Buying a new house (or any property for that matter) is a huge commitment, and can often be a little daunting. Even if you’re not a first time buyer, the chances are it’s been a while since you bought a place, and therefore going through the whole housing-moving process. Apparently, buyers spend on average only 25 minutes viewing a property before deciding whether or not to make an offer – which isn’t very long at all! So you’ll want to make sure you maximise your time and ask all the right questions during a viewing.
Here are some of the best questions to ask when buying a house:
How long has the property been on the market?
If the house has been on the market for months, then you need to ask why. Is there a problem with it that you haven’t spotted? Surveys will discover any potential bigger problems, but it’s a good idea to ask and find out before you fall in love with somewhere.
Has there been much interest?
If you’re really keen on a place, there’s no point worrying and wondering how many other people also like it, and if there have been any other offers yet- make sure you ask. If you spot other people viewing before and after you, then you know it’s popular. The estate agent won’t be able disclose the figures when it comes to offers, but can tell you if offers have been made.
What’s the area like?
Are the schools considered good, and are they over or under subscribed? What’s the crime rate like? Remember, you can renovate a house but it can’t be moved! Make sure you love the location before you put an offer in.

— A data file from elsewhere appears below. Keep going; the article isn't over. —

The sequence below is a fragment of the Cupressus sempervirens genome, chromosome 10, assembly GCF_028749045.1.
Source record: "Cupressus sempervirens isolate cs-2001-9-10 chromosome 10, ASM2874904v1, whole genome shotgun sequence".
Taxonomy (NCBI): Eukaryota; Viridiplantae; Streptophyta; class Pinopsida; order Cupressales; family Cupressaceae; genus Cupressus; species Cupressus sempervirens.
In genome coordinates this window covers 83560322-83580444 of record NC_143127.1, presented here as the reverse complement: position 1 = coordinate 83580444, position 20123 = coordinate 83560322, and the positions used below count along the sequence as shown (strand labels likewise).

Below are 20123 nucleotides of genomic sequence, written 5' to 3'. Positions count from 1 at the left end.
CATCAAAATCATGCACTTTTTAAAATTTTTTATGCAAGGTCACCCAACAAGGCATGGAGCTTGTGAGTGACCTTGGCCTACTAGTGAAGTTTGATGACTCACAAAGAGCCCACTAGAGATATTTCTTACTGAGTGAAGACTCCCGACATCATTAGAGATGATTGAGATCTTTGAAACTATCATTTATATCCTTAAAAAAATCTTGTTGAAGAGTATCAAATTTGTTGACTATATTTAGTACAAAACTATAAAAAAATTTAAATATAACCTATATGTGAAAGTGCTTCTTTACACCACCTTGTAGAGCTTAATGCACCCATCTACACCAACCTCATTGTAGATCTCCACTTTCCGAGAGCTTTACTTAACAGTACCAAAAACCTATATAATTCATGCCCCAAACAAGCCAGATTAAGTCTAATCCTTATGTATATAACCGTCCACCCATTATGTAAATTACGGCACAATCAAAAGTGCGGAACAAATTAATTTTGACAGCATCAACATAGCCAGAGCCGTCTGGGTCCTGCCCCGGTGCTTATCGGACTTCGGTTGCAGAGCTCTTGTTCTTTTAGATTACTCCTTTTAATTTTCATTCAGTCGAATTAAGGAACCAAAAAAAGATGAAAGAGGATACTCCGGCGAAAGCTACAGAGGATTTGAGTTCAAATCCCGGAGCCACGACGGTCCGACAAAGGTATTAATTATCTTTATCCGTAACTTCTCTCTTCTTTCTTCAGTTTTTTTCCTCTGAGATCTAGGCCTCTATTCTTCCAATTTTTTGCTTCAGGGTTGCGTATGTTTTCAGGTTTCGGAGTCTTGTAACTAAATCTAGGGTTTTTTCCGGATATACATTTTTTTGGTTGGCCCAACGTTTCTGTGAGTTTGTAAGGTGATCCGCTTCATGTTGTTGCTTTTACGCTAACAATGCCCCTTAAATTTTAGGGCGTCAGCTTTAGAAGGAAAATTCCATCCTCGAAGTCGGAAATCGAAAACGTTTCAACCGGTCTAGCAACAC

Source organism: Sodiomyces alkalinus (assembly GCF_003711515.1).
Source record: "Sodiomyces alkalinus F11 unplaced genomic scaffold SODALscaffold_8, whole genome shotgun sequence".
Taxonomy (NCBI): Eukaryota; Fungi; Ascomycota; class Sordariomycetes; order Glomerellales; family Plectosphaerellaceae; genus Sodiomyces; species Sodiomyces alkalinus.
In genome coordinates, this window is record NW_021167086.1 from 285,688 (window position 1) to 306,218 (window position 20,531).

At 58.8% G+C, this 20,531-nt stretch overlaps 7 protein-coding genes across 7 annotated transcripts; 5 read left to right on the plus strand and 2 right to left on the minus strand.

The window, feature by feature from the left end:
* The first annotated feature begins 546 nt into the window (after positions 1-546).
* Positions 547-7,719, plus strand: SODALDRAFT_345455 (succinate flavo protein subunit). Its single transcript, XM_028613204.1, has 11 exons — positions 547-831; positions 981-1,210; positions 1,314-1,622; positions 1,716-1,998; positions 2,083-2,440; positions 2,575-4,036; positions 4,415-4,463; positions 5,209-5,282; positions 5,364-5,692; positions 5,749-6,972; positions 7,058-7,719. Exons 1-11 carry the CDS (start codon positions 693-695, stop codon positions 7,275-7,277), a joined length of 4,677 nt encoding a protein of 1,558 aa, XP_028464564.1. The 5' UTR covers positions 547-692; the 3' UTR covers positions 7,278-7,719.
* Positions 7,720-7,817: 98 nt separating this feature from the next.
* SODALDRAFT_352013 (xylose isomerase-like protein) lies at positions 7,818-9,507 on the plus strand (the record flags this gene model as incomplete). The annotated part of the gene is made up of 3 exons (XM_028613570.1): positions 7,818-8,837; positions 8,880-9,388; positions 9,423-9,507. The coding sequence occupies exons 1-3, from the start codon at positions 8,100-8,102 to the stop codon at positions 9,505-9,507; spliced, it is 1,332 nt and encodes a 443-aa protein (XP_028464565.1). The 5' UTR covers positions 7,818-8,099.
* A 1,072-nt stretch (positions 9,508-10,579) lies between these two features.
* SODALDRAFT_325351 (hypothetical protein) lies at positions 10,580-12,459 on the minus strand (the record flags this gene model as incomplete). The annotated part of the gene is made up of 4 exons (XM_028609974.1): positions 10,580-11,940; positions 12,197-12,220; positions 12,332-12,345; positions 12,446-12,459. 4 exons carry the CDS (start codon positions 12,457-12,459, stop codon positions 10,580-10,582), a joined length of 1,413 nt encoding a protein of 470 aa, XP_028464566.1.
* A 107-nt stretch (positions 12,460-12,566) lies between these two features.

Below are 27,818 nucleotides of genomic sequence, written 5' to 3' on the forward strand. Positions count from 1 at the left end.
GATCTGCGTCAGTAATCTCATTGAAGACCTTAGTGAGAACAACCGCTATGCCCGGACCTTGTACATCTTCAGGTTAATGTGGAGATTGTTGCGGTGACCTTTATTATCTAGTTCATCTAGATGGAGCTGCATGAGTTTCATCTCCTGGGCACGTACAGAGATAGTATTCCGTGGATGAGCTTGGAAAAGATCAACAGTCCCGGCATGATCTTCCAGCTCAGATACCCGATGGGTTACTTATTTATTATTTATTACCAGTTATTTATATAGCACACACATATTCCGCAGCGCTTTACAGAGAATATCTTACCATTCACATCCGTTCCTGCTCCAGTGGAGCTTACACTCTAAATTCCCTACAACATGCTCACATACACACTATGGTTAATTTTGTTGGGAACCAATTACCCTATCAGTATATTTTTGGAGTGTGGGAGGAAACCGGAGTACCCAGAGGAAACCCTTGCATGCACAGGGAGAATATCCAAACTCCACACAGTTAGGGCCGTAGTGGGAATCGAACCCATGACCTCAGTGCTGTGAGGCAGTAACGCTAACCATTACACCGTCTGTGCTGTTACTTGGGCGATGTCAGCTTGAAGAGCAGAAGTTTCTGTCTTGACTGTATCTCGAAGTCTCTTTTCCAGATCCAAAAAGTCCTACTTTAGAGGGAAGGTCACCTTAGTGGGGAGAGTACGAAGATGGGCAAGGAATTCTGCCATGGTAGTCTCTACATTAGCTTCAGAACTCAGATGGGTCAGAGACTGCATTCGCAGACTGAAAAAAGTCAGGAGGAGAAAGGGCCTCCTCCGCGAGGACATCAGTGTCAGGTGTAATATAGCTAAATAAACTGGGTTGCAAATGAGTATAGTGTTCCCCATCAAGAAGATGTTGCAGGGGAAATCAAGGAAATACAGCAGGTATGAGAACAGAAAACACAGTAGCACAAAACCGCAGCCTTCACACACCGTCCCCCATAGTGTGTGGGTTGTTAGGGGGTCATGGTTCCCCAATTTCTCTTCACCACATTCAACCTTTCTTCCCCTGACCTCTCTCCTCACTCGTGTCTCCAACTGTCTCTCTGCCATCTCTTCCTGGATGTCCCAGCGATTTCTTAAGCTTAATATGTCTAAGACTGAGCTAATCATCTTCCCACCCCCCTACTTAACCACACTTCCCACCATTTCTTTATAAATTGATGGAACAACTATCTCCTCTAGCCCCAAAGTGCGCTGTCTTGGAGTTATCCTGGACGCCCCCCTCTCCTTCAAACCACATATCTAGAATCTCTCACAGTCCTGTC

How long have the owners lived there?
If the owners are moving out after a short time, why? This is a really important question to ask. The owner might just be moving out of area or to a different sized property, but there could be plenty of other dubious reasons. Sellers are legally obliged to divulge any disputes with neighbours, so it’s perfectly okay to ask what they are like.
Has there been any major, recent renovations carried out?
If you don’t intend to have a full structural survey on your home, make sure you find out about work that’s been recently undertaken and ask to see evidence, like builder’s receipts or guarantees. Make sure you check that planning permission for any recent works has been obtained and has consent of the freeholder (if applicable). If proper permission wasn’t obtained for a recent extension, then it might have to come down. Fresh paint could mean the sellers are covering cracks or damp, so check walls carefully and look out for the musty smell of damp.
Is the property listed or in a conservation area?
This will show up during the conveyancing process but you may want to know before, especially if large trees in the garden are a concern, as they might not be able to be removed. If you buy a listed property the changes you can make both outside and, in some cases, inside too can be restricted. In a conservation area, other restrictions can also apply, so make sure you thoroughly research these.
What’s included in the sale?
Is the garden shed or greenhouse included? Are the fixtures and fittings eg cooker, fridge freezer? Exactly where does the boundary lie? Make sure you know what you’re getting for your money.
Which was does the property face?
If you have a garden or terrace, then you’ll want to make sure it gets the sun at your preferred time – whether you like the light streaming through the windows of your bedroom in the morning, or you prefer sunny summer BBQs and drinks in the late afternoon sun.
Have the sellers found their next property?
Find out what the chain situation is (if there is one). Being in a long chain can create complications for buyers and often delays. The ideal situation is that the property is chain-free but, if not, knowing the sellers are organised and keen to move quickly is encouraging for a quick and uncomplicated sale.